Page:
Suicide: A local and national problem

Guest post courtesy of the Indiana Prevention Resource Center:


As suicide becomes a growing issue, know that there are steps you can take to help someone at risk.

As International Survivors of Suicide Loss Day approaches on Nov. 22, the Indiana Prevention Resource Center at the School of Public Health-Bloomington is calling attention to the problem of suicide among young adults in Indiana and nationally and amassing a collection of online resources related to suicide to help educate the public about this growing problem.

“Suicide is the ultimate consequence,” says center Deputy Director Barbara Seitz de Martinez. “Indiana is well above the national average for suicide, so it’s important that we learn as much as we can about how depression, substance abuse, and other risk factors contribute to suicide.”

As is the case nationally, suicide is the second leading cause of death in Indiana for young adults ages 15-34, outnumbering homicides. Suicide is also a growing problem on college campuses. The Indiana College Substance Abuse Survey found that one in seven students had at some point thought they would be “better off dead” or had thought of “hurting themselves in some way.”

Anxiety and depression are the biggest risk factors for suicide, followed by substance abuse. Other risk factors include a family history of suicide and/or child abuse; previous suicide attempts; a history of mental disorder (especially clinical depression); feelings of hopelessness; and impulsive or aggressive tendencies.

Most people who commit suicide exhibit warning signs, including manifestations of depression, anxiety or low self-esteem; talking or writing about suicide and death; giving away personal treasures; or obtaining a lethal weapon. Other common red flags include sharply dropping grades, risky behavior, violent behavior or mood swings, and increased alcohol and other drug use. A potential or recent severe loss can trigger thoughts of suicide.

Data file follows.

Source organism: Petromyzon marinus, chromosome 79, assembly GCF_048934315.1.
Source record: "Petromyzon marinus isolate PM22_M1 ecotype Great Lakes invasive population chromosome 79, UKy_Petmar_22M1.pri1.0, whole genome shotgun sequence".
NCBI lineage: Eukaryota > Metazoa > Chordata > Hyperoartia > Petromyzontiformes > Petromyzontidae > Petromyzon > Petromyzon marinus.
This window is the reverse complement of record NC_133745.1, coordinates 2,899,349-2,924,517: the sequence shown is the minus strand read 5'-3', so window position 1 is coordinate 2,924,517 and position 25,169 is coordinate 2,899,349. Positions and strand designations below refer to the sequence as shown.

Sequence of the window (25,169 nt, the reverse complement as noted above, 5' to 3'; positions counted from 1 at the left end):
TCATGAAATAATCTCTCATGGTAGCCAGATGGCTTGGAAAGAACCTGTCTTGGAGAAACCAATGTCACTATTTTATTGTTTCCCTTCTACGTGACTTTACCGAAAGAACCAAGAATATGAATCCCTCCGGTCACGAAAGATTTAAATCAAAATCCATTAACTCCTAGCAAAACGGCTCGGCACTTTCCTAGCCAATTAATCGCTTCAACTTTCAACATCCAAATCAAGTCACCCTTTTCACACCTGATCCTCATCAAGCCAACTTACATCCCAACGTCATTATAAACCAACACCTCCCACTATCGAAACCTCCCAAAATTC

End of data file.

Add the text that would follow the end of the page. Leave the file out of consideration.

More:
Youth and young adults experiencing perceived discrimination and the stresses of acculturation are especially at risk for suicide and suicidal thoughts. For example, the Centers for Disease Control and Prevention found that African American high school students in Indiana are nearly twice as likely to report a suicide attempt in the past year that resulted in an injury or harm requiring medical treatment, compared to students from other backgrounds. Rates for suicidal thoughts and attempted suicides among Indiana Hispanic female high school students are also above the national average. Indiana LGBTQ youth are vulnerable, too.

What You Can Do To Help  

  • Be alert to the warning signs and assess a person’s risk of suicide or hurting her/himself or others. If a suicide attempt seems imminent, immediately call 911.
  • Engage the person in conversation and listen nonjudgmentally, showing you care. People contemplating suicide do want help.
  • Assure the person that help is available. Provide information and encourage those at risk to seek professional counseling and to pursue self-help and support from family and friends.

For more information about suicide risk and prevention, visit the Indiana Prevention Resource Center HOME Library of e-Resources.

About the Indiana Prevention Resource Center

The center is funded, in part, by a contract with the Indiana Family and Social Services Administration, Division of Mental Health and Addiction, financially supported through the Department of Health and Human Services’ Substance Abuse and Mental Health Services Administration, Center for Substance Abuse Prevention, Substance Abuse Prevention and Treatment Block Grant. The Indiana Prevention Resource Center is operated by the Department of Applied Health Science at the IU School of Public Health-Bloomington. It is affiliated with the school’s Institute for Research on Addictive Behavior.

IPRC also provides a home for the Tobacco Enforcement Program, the Screening and Brief Intervention and Referral to Treatment project (SBIRT), SAT-ED (State Adolescent Treatment Enhancement and Dissemination project), and is affiliated with the Indiana Institute for Research on Addictive Behavior (IRAB).

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